Tuesday, September 10, 2013

it's not him, it's us

I never thought I would be one of those people.

You know, one of those people who got rid of a dog.

In fact, I always secretly judged those people.  I've been a dog-lover my whole life, and I couldn't imagine ever wanting to get rid of one.  Ever.  Ever ever ever.  No matter what.

And now some of you dog-lovers out there are probably judging me.  And that's okay.  It's only fair.  I've been doing it my whole life.

But we are getting rid of Rhodie.

It hurts my heart to say it.  I've grown quite attached to the sweet little guy in the last week that we've had him.  And the reason we are taking him back is totally my fault.

I could tell you it's because he gets severe separation anxiety and destroys doors and their molding whenever we go anywhere, however short a time.

I could tell you it's because he growls at every single stranger we meet, with the hair on his neck and back sticking straight up, and he's only six months old.

I could tell you it's because in his eagerness to show his love to our daughter, he bowls her over and we can't ever leave her on the ground anymore.

But the truth of the matter is that with time and patience, those things could be overcome.  They really could.  And maybe even the fact that I had my first-ever panic attack the other night and severe anxiety ever since could be overcome, too.  Time and maybe a little medicine could be my cures.

But that panic attack made me realize something.  If you read this post about our second year anniversary, you might remember that I listed all of the things that have changed in my life within the past two years.  And as someone who isn't normally good with change, I was secretly astonished every time one of those things happened and I didn't have a meltdown.  But I think this was the straw that broke the camel's back, so to speak.  Just one more change.  One more change that my body and my emotions apparently couldn't handle any longer.

Like I said, that could probably be overcome, too.  But then I noticed that my ever-smiling, ever-happy husband was starting to show the strain, too.  And we finally had a heart-to-heart about the whole thing and realized that maybe we don't want to overcome all of those things right now.  We had a really good thing going before.  A really, really good thing.  And maybe all we want right now is to focus on each other and on our sweet little girl.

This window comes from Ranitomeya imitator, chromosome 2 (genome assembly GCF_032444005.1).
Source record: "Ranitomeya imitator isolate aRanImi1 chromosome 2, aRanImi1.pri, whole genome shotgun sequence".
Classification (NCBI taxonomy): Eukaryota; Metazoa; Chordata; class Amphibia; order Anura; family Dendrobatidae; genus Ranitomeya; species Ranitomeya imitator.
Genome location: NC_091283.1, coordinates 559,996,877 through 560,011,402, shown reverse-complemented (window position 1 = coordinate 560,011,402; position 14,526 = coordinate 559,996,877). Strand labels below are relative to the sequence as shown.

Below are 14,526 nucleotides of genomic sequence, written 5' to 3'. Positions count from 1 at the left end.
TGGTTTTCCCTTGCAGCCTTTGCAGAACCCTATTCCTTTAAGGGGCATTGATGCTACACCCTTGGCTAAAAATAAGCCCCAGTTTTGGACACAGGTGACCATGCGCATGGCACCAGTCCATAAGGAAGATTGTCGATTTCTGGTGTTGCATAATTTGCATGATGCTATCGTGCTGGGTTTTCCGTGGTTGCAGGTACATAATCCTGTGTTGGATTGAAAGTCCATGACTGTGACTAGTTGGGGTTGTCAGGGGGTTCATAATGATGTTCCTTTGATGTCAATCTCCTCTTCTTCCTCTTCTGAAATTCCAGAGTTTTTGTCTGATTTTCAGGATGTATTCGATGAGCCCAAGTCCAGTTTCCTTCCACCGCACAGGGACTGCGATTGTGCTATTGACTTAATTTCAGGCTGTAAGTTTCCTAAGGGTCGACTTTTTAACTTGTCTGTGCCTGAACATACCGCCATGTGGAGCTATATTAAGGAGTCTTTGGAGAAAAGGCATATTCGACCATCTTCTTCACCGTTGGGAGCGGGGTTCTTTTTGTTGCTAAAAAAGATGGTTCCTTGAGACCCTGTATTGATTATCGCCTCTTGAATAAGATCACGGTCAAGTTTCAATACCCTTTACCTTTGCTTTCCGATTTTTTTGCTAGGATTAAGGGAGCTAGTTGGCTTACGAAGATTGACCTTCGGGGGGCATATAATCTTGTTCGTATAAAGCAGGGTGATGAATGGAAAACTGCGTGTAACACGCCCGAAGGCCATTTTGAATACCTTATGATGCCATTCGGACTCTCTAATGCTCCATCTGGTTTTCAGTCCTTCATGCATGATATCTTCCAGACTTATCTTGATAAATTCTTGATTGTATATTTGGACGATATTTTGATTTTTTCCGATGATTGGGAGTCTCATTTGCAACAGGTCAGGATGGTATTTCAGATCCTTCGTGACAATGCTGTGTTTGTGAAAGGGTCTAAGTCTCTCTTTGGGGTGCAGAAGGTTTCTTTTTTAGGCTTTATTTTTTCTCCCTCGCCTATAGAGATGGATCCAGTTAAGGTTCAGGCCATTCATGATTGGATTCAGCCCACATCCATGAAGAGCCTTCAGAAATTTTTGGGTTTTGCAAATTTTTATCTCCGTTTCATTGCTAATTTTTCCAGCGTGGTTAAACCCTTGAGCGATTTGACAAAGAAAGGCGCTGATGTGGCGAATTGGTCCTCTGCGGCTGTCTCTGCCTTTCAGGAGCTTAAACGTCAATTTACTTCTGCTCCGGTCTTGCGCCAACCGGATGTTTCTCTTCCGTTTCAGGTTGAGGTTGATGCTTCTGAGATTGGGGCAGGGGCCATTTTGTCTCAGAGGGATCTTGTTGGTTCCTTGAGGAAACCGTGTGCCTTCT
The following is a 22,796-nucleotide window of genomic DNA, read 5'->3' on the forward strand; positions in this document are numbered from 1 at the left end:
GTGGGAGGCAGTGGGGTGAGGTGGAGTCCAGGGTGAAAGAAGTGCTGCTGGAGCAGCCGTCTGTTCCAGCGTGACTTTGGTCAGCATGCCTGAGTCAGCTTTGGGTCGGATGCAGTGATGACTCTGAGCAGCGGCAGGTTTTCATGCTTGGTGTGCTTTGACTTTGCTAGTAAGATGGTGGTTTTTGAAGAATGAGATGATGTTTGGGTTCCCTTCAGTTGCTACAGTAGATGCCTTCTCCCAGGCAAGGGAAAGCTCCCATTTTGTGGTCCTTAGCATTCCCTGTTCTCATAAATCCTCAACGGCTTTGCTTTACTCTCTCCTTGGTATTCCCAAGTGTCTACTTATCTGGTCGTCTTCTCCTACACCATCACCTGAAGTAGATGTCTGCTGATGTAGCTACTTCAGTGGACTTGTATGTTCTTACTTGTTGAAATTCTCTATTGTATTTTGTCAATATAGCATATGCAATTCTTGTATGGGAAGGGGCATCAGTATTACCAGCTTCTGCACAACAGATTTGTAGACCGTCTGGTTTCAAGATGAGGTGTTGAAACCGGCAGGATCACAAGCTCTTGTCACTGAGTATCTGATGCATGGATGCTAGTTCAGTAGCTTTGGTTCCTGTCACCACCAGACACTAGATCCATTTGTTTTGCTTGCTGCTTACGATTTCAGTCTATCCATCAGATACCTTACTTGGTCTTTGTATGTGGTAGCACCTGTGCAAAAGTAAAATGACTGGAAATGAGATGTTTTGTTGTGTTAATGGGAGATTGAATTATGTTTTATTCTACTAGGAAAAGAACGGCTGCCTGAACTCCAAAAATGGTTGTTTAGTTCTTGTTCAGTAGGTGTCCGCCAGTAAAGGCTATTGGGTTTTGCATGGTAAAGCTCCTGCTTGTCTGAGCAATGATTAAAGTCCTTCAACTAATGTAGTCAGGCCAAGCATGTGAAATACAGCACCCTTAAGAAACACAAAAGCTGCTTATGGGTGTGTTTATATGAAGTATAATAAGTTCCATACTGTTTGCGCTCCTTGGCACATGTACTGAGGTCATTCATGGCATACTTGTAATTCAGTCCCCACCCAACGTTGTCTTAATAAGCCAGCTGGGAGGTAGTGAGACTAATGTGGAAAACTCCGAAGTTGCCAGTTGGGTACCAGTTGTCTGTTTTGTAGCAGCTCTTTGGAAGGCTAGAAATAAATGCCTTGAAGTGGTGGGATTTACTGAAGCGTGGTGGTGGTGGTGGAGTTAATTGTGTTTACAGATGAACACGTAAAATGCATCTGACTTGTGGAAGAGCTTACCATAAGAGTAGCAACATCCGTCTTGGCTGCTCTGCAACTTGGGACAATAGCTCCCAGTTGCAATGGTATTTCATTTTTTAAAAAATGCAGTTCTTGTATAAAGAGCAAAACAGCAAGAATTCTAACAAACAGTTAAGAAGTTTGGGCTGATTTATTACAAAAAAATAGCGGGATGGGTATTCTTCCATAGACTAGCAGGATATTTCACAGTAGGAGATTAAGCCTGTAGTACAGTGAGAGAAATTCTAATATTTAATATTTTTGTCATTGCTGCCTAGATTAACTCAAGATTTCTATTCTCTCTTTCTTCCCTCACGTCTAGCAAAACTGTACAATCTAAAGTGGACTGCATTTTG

Maybe someday we'll get another dog.  Maybe once we're past the babies stage we'll think about it again.  Maybe we'll think about a different breed, one that isn't so prone to separation anxiety and doesn't have such a velcro personality.  Maybe I'll do more in-depth research and find the dog that is right for us, and at the right time.  Maybe.  Maybe...

But the truth of the matter is that even though it makes us sad, we feel a little relieved to be taking him back to the breeder tonight.  I feel like I can finally breathe again.  And so, in the name of making ourselves feel better, we've decided to look back on this experience as that-time-we-dogsat-Rhodie-for-a-week.  Because he really is a good dog and we really did have some good times with him.

Like that time we went day-camping with him.  [There are more pictures from our hike on Tim's phone, but I don't have that with me right now.  Oh well!  Maybe later.]

And lastly, a picture of Ellie.

Because it just feels right.


Katie Elizabeth Hawkes said...

You do what you gotta do, friend :) No judging. I like the perspective of "the time you dog-sat Rhodie for a week." It's like you were foster parents!

The Muse said...

NO NEED to feel guilty. You've got to do what's best for you and your family. This is best. Even though we might get a dog someday, just the thought of having a dog in my life right now (or any other pet, for that matter! Okay, maybe a fish...) gives me the shakes, too. No guilt, sista. NONE.